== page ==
So if genre is going to succeed, it has to come from an unexpected place. Could that place be Cartoon Network, which has aired its first live-action show and is ramping up to air its second? Rumor has it that the executives hate it, which can only mean that it's got some originality to it.

Woefully behind on some comments. Yikes.

DMc: I totally get what you're saying about Canadian vs. American shows. Now obviously, I can only speak from my perspective, which involves me hearing a lot of "If only you were Canadian." So I appreciate your position as well, since it is specifically yours. And I also appreciated the WGC's support during the strike. As for Canada being America's hat, it is, of course, said with affection. The hat makes the man.

I think your logic is a little skewed. Not everyone who DIDN'T see Knight & Day DID see some shitty movie instead. Some of us chose to NOT see a movie and catch up on the neverending list of other entertainment options.

Well, I was talking about people who went to see movies and didn't see Knight & Day. So if you didn't go to the movies at all, you're not part of that particular conversation. And yes, it took me MONTHS to comes up with this awesome response!

Not all of you took my Doctor Who rant well, which means that the rant was successful. Yes, that is my criteria.

Dan hoped:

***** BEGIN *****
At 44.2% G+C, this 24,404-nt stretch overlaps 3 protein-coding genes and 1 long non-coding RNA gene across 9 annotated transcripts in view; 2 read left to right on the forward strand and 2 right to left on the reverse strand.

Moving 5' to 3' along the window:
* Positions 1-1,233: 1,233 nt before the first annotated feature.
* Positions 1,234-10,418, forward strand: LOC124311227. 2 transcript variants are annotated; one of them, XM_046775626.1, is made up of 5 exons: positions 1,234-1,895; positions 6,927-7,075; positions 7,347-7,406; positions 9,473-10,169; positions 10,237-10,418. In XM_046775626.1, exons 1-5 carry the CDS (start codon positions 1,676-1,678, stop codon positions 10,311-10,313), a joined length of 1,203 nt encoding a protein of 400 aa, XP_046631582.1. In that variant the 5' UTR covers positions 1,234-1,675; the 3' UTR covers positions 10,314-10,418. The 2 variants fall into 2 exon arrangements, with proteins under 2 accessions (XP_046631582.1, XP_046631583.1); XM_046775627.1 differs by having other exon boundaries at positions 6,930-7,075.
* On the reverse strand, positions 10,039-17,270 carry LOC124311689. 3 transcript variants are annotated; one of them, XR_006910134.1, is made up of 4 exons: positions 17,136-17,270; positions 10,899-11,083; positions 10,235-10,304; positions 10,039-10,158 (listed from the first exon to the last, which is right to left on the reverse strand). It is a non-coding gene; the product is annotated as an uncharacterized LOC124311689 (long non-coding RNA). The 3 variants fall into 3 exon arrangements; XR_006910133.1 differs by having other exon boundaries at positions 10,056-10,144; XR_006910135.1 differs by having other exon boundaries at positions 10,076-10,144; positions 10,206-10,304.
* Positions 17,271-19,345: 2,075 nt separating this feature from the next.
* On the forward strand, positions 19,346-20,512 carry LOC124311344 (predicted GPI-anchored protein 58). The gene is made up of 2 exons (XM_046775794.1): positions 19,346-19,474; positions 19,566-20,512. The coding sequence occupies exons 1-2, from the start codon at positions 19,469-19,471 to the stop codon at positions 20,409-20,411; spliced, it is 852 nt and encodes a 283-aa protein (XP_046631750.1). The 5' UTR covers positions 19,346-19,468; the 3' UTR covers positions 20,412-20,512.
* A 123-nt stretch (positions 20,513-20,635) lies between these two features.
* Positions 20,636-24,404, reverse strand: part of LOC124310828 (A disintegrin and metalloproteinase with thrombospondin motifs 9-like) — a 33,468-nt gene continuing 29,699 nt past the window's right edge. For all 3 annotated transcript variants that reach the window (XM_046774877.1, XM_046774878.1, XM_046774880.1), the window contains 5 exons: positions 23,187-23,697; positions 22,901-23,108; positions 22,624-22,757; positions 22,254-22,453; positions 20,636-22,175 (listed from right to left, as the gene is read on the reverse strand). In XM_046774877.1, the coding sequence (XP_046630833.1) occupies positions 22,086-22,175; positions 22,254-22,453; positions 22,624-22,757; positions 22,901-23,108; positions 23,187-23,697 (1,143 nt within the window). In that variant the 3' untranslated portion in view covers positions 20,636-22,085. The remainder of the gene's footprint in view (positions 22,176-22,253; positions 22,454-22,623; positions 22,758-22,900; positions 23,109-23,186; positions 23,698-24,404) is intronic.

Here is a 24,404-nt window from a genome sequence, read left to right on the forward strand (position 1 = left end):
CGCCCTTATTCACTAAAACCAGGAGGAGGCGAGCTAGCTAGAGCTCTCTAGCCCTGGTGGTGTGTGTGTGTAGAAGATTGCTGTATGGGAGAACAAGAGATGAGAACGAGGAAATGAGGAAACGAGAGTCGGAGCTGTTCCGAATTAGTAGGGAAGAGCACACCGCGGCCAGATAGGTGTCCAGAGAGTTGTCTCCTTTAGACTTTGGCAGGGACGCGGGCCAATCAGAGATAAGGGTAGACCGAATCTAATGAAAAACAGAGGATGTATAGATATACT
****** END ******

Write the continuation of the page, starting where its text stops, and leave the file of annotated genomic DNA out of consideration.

However, it wasn't all bad - was it? The fairytale vibe worked brilliantly, Matt Smith wobbled at times but was generally very good, River Song was excellent, the Angels action-packed two-parter was genius, and I personally thought the finale was very entertaining. Considering SM was working with a lower budget than RTD, I think he did marvels with the look and tone. It felt more sophisticated, to me.

I think Matt Smith is the right choice for the part. I don't think Moffat is the right choice to run the show. I disagree about his plotting and think everyone's been WAY too hard on Russell Davies. I liked the first angel episode but the second one was awful. Totally diminished them as the spooky bastards they were. Most of Moffat's episodes just don't make sense to me. If you set up unbreakable rules and you break them in a clever way, well bravo to you. That's good writing. But if you set up unbreakable rules, ignore them, pretend they were never established and then have everyone wish something away, well... then we're going to come to blows. I AM looking forward to a S6 with more River Song exploration. Because DAMN. She's awesome. I hope they can figure out Amy and actually give her character. She ain't got none now. It's great that little girls love Amy, but then kids love Teletubbies so I wouldn't exactly call them critics.